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A winning match: businesses that sponsor sports teams and associations benefit themselves and the community.

"In biblical times, it might have been known as "you reap what you sow."

Sponsoring or advertising at local sporting events or with teams and associations is just one way businesses can help make their own companies successful and get something in return for those dollars they spend.

"I'm a sports enthusiast," says Able Body Shop Owner Ryan Cropper. "Naturally, I am going to advertise in a sporting venue. We get tremendous feedback from our customers who appreciate the fact that we support sports teams."

Of course, that type of advertising is somewhat of a gamble.

"People tend to rally around winning teams. If we do advertising for a team that was performing poorly, then surely attendance would drop and fewer people would see our efforts, Cropper said. "It does have a domino effect."

Among the local sports teams that Able Body Shop sponsors is the Alaska Aces Hockey Club, a semi-professional team, based in Anchorage, which is a member of the East Coast Hockey League. (Ed. Note: at press time, the Aces were atop the West Division standings of the National Conference and had the best record in the entire ECHL league).

Able Body Shop has signage along the boards at the Sullivan Arena, where the Aces play their home games.

"And we have signs close to the penalty boxes, too," said Cropper. "That's a focal point of the scene."

GIVING BACK

Not all sports advertising is seen as trying to get the most out the almighty dollar. Besides trying to drum up business for your company, there are other reasons for advertising.

"I feel it's a way to give back to the community, which gives back to you," said Cropper, who has been a sponsor of the Aces for the past three years.

The automotive repair business also supports the North Star Pee Wees (youth hockey), Boys and Girls Club soccer teams and women's hockey teams.

"I like to change around the advertising dollars," said Cropper. "We probably spend between $30,000 to 40,000 a year on sponsoring local sporting teams. It's a way of helping out in the community. That's the nice part about doing this."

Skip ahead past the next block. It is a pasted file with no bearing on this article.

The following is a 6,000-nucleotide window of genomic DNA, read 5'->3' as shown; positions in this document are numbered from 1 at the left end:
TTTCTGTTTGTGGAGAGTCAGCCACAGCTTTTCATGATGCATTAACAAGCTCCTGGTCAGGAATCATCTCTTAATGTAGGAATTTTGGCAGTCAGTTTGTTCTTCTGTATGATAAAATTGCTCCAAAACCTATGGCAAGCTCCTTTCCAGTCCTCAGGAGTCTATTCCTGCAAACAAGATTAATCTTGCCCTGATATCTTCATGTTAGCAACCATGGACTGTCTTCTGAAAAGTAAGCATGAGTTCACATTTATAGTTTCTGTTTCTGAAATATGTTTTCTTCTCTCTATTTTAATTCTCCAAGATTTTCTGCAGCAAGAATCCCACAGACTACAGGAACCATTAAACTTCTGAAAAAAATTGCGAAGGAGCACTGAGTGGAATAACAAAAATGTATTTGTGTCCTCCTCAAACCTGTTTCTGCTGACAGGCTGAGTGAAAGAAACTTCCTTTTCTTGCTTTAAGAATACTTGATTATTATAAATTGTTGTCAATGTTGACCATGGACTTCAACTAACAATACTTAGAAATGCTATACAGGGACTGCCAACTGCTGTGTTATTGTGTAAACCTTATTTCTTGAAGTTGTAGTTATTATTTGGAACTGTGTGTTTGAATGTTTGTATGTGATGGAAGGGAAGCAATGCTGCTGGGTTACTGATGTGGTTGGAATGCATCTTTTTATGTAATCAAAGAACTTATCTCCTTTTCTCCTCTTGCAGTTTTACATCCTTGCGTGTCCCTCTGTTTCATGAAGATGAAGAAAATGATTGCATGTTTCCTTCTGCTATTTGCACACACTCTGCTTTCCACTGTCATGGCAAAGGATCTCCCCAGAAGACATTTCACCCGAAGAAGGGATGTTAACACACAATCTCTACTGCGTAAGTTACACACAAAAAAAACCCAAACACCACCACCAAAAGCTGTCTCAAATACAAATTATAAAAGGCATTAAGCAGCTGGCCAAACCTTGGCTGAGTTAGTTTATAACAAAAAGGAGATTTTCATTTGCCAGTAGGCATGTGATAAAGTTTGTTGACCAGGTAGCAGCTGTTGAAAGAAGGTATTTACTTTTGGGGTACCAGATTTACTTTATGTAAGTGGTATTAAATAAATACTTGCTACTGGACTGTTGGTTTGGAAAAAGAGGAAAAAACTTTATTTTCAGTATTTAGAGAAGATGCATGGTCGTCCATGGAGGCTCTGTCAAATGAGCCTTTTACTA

Jinnie Nims, marketing officer for Denali Alaskan Federal Credit Union, echoed many of the same thoughts as Cropper.

"We hope by advertising for sports teams it fosters good will and a relationship will develop between us and the players, families and the community," said Nims.

"We haven't done any scientific surveys to see how much our advertising has impacted those teams that we sponsor, but we have had good feedback."

Denali Alaskan Federal Credit Union also supports and sponsors the Aces. It too spreads out its advertising dollars to other local teams.

"We don't have a long history of using our money for sports sponsorships, but we are beginning to establish ourselves," Nims said.

IN PUBLIC EYE

An advantage of sponsorship is that the sponsor's name will be brought to the attention of the public. An event may be named after the sponsor, or the company's name will be prominently displayed on advertising boards or on the shirts of the players. The sponsor's name will be seen on TV and the newspapers, and will be heard on radio and in everyday conversation.

"We have supported the Anchorage Bucs and the Glacier Pilots (two of the summer baseball teams formed by collegiate players, who play in the Alaska Baseball League throughout the state). "I doubt if they would have poor seasons, if that would weigh in our decision to advertise or not.

"Our advertising philosophy is not based on the overall record of a team," said Nims. "We want to stay involved in the community."

It is good for the sponsor's image to be linked with a popular, healthy pastime like sports. It also doesn't hurt to be associated with success.

"We have advertising on the reader board at the arena for the Aces games and on the radio, we have one-liners that are aired. We do sponsor an Aces player, so our name is on the back of his jersey."

Nims says their sports advertising budget is not on a grand scale, by major sports standards, but a modest figure and one that they are proud of.

We spend close to $25,000 annually on sports teams. We try to spread that around throughout the community."

Denali Alaskan Federal Credit Union also helps ASBN Radio (Alaska Sports Broadcasting Network (The Zone), a radio station that broadcasts many sporting events, including The Great Alaska Shootout basketball tournament over the Thanksgiving holiday.

The not-for-profit financial member-owned cooperative also supports the University Of Alaska Anchorage "Green and Gold Friday" promotional program. The program offers discounts to patrons at local businesses who wear the school's colors (green and gold) on Fridays from participating companies.

Denali Alaskan Federal Credit Union also sponsors high school basketball programs.

If a team is sponsored, it may attract more or better players, thus raising the quality of the team. If an event is sponsored, it will be better organized and may be able to allow teams/players to take part. Sponsorship often means a team or athlete can receive high-quality coaching. In some cases, sponsorship has allowed athletes to give up full-time work and concentrate on their sport.

The Best Get More

Companies who put money into sponsorship are able to reduce their tax bill.

Not always, but often, being sponsored gives a team status. If a company is prepared to give money to a team, then people will tend to think the team must be a very good one. It's likely that the more well-known the sponsor, then the higher the status of that team.